6. 6. Boutros M, Agaisse H, Perrimon N (2002) Sequential activation of signaling pathways during innate immune responses in Drosophila. Dev Cell 3: 711–722.
  7. 7. Imler JL, Bulet P (2005) Antimicrobial peptides in Drosophila: structures, activities and gene regulation. Chem Immunol Allergy 86: 1–21.
  8. 8. Bettencourt R, Asha H, Dearolf C, Ip YT (2004) Hemolymph-dependent and -independent responses in Drosophila immune tissue. J Cell Biochem 92: 849–863.
  9. 9. Ligoxygakis P, Pelte N, Ji C, Leclerc V, Duvic B, et al. (2002) A serpin mutant links Toll activation to melanization in the host defence of Drosophila. Embo J 21: 6330–6337.
  10. 10. Qiu P, Pan PC, Govind S (1998) A role for the Drosophila Toll/Cactus pathway in larval hematopoiesis. Development 125: 1909–1920.
  11. 11. Soderhall K, Cerenius L (1998) Role of the prophenoloxidase-activating system in invertebrate immunity. Curr Opin Immunol 10: 23–28.
  12. 12. Zettervall CJ, Anderl I, Williams MJ, Palmer R, Kurucz E, et al. (2004) A directed screen for genes involved in Drosophila blood cell activation. Proc Natl Acad Sci U S A 101: 14192–14197.
  13. 13. Alarco AM, Marcil A, Chen J, Suter B, Thomas D, et al. (2004) Immune-deficient Drosophila melanogaster: a model for the innate immune response to human fungal pathogens. J Immunol 172: 5622–5628.
  14. 14. Brandt SM, Dionne MS, Khush RS, Pham LN, Vigdal TJ, et al. (2004) Secreted Bacterial Effectors and Host-Produced Eiger/TNF Drive Death in a Salmonella-Infected Fruit Fly. PLoS Biol 2: e418. doi:10.1371/journal.pbio.0020418.
  15. 15. Dionne MS, Ghori N, Schneider DS (2003) Drosophila melanogaster is a genetically tractable model host for Mycobacterium marinum. Infect Immun 71: 3540–3550.
  16. 16. Mansfield BE, Dionne MS, Schneider DS, Freitag NE (2003) Exploration of host-pathogen interactions using Listeria monocytogenes and Drosophila melanogaster. Cell Microbiol 5: 901–911.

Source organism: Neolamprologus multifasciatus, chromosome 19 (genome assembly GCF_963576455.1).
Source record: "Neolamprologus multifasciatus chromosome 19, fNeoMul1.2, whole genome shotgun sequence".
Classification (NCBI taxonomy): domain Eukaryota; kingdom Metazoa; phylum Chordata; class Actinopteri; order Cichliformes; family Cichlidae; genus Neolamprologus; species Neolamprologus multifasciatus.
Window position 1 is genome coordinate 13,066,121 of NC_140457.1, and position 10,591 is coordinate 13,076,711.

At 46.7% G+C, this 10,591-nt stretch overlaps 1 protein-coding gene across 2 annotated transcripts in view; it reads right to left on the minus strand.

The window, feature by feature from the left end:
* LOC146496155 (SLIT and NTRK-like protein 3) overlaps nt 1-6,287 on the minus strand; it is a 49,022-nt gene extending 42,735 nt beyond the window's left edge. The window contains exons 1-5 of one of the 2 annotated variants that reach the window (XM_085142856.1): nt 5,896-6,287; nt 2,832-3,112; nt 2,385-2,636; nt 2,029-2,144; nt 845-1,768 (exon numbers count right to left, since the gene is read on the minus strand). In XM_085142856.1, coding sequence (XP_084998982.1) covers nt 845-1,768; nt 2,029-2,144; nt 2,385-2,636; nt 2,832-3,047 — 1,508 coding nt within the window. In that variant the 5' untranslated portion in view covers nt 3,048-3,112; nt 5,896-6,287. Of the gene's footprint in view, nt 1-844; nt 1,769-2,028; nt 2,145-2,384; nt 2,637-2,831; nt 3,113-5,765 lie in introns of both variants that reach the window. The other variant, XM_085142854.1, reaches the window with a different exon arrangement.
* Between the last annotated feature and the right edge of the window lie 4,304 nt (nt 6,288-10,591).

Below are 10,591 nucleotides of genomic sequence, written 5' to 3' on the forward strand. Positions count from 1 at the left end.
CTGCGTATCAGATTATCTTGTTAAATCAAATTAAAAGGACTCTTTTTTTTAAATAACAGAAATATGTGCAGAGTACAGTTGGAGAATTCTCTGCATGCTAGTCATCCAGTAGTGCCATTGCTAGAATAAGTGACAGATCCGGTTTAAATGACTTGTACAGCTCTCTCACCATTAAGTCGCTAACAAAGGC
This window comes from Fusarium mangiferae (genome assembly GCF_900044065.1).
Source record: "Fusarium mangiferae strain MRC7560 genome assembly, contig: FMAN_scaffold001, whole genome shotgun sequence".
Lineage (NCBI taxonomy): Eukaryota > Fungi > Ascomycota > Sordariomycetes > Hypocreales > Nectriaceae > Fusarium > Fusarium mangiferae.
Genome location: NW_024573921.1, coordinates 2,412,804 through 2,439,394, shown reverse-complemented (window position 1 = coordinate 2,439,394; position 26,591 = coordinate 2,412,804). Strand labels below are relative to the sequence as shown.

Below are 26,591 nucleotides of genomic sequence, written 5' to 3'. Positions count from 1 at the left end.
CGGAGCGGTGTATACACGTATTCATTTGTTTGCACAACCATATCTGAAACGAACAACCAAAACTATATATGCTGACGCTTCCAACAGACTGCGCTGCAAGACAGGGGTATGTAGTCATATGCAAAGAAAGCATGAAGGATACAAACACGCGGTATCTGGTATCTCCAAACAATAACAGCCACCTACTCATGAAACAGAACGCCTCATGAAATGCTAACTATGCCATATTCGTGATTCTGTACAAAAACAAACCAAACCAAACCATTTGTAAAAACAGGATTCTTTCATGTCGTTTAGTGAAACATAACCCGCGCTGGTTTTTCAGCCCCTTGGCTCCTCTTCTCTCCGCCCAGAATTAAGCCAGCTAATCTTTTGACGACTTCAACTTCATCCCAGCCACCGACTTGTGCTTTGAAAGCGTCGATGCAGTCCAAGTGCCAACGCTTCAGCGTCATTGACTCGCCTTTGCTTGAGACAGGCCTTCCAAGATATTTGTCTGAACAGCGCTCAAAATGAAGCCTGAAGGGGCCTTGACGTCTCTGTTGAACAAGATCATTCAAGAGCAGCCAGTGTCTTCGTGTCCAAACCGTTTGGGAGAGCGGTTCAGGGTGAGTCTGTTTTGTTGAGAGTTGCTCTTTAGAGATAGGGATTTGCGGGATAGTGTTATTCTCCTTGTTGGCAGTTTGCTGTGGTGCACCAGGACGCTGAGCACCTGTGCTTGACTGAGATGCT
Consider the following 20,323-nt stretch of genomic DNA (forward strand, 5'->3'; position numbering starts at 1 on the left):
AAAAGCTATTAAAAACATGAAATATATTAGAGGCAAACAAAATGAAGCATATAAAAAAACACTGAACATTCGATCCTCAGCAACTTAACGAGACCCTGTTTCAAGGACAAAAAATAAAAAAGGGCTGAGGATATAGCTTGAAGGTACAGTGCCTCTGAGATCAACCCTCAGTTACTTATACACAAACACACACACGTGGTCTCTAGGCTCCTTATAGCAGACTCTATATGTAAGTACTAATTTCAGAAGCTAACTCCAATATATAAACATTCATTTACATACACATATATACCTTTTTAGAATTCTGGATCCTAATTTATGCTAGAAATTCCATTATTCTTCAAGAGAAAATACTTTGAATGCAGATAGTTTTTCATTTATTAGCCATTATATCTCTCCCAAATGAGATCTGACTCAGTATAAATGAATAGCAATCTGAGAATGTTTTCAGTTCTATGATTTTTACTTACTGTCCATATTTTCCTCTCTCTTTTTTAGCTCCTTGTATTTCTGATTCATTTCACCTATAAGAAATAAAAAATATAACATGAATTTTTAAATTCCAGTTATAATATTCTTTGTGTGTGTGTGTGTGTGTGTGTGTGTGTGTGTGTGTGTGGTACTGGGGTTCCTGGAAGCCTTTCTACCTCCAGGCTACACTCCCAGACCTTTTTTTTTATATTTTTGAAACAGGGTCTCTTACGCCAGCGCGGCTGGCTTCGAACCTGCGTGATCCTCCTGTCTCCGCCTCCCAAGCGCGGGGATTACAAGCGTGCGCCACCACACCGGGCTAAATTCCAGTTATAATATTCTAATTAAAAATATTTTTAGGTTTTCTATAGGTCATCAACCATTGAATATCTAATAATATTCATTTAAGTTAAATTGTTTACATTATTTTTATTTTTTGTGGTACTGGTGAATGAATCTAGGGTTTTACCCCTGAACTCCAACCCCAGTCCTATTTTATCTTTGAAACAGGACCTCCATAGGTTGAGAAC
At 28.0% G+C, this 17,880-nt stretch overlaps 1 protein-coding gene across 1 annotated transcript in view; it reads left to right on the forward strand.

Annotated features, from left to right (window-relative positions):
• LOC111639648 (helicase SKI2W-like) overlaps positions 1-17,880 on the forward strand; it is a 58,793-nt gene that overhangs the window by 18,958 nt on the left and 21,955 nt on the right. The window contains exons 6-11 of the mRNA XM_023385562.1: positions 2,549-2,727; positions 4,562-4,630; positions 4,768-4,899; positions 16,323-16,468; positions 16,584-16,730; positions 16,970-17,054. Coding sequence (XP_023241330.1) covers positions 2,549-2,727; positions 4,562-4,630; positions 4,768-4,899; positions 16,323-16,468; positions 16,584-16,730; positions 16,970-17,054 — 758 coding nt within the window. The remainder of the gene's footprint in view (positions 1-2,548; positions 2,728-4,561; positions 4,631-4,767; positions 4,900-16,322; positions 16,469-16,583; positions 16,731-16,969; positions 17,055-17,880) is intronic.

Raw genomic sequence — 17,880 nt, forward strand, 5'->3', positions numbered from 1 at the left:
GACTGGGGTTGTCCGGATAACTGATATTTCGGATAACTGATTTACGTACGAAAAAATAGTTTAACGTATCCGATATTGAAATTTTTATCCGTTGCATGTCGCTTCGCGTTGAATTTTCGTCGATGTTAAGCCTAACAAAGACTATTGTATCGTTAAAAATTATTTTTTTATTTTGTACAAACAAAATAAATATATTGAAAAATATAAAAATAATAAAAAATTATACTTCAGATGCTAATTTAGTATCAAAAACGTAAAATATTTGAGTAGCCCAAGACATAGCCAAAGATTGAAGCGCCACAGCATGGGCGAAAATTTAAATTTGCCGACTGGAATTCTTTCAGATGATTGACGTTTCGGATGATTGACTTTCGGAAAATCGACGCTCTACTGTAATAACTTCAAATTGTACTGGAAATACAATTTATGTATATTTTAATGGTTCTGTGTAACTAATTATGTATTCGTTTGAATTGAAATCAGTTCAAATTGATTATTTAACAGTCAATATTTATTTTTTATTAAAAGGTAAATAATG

17. 17. Beutler B, Rietschel ET (2003) Innate immune sensing and its roots: the story of endotoxin. Nat Rev Immunol 3: 169–176.
  18. 18. Beutler B, Milsark IW, Cerami AC (1985) Passive immunization against cachectin/tumor necrosis factor protects mice from lethal effect of endotoxin. Science 229: 869–871.
  19. 19. Tracey KJ, Lowry SF, Beutler B, Cerami A, Albert JD, et al. (1986) Cachectin/tumor necrosis factor mediates changes of skeletal muscle plasma membrane potential. J Exp Med 164: 1368–1373.
  20. 20. Schneider DS, Ayres JS, Brandt SM, Costa A, Dionne MS, et al. (2007) Drosophila eiger mutants are sensitive to extracellular pathogens. PLoS Pathog 3: e41. doi:10.1371/journal.ppat.0030041.
  21. 21. Gordon MD, Dionne MS, Schneider DS, Nusse R (2005) WntD is a feedback inhibitor of Dorsal/NF-kappaB in Drosophila development and immunity. Nature 437: 746–749.
  22. 22. Ganguly A, Jiang J, Ip YT (2005) Drosophila WntD is a target and an inhibitor of the Dorsal/Twist/Snail network in the gastrulating embryo. Development.
  23. 23. Verleyen P, Baggerman G, D'Hertog W, Vierstraete E, Husson SJ, et al. (2006) Identification of new immune induced molecules in the haemolymph of Drosophila melanogaster by 2D-nanoLC MS/MS. J Insect Physiol 52: 379–388.
  24. 24. De Gregorio E, Spellman PT, Rubin GM, Lemaitre B (2001) Genome-wide analysis of the Drosophila immune response by using oligonucleotide microarrays. Proc Natl Acad Sci U S A 98: 12590–12595.
  25. 25. Eisen MB, Spellman PT, Brown PO, Botstein D (1998) Cluster analysis and display of genome-wide expression patterns. Proc Natl Acad Sci U S A 95: 14863–14868.
  26. 26. Ayres JS, Freitag N, Schneider DS (2008) Identification of Drosophila mutants altering defense of and endurance to Listeria monocytogenes infection. Genetics 178: 1807–1815.
  27. 27. Zambon RA, Nandakumar M, Vakharia VN, Wu LP (2005) The Toll pathway is important for an antiviral response in Drosophila. Proc Natl Acad Sci U S A 102: 7257–7262.
  28. 28. Bischoff V, Vignal C, Duvic B, Boneca IG, Hoffmann JA, et al. (2006) Downregulation of the Drosophila Immune Response by Peptidoglycan-Recognition Proteins SC1 and SC2. PLoS Pathog 2: e14. doi:10.1371/journal.ppat.0020014.
  29. 29. Choe KM, Werner T, Stoven S, Hultmark D, Anderson KV (2002) Requirement for a peptidoglycan recognition protein (PGRP) in Relish activation and antibacterial immune responses in Drosophila. Science 296: 359–362.
  30. 30. Gottar M, Gobert V, Michel T, Belvin M, Duyk G, et al. (2002) The Drosophila immune response against Gram-negative bacteria is mediated by a peptidoglycan recognition protein. Nature 416: 640–644.
  31. 31. Kaneko T, Golenbock D, Silverman N (2005) Peptidoglycan recognition by the Drosophila Imd pathway. J Endotoxin Res 11: 383–389.
  32. 32. Brand AH, Manoukian AS, Perrimon N (1994) Ectopic expression in Drosophila. Methods Cell Biol 44: 635–654.
  33. 33. Lee YS, Carthew RW (2003) Making a better RNAi vector for Drosophila: use of intron spacers. Methods 30: 322–329.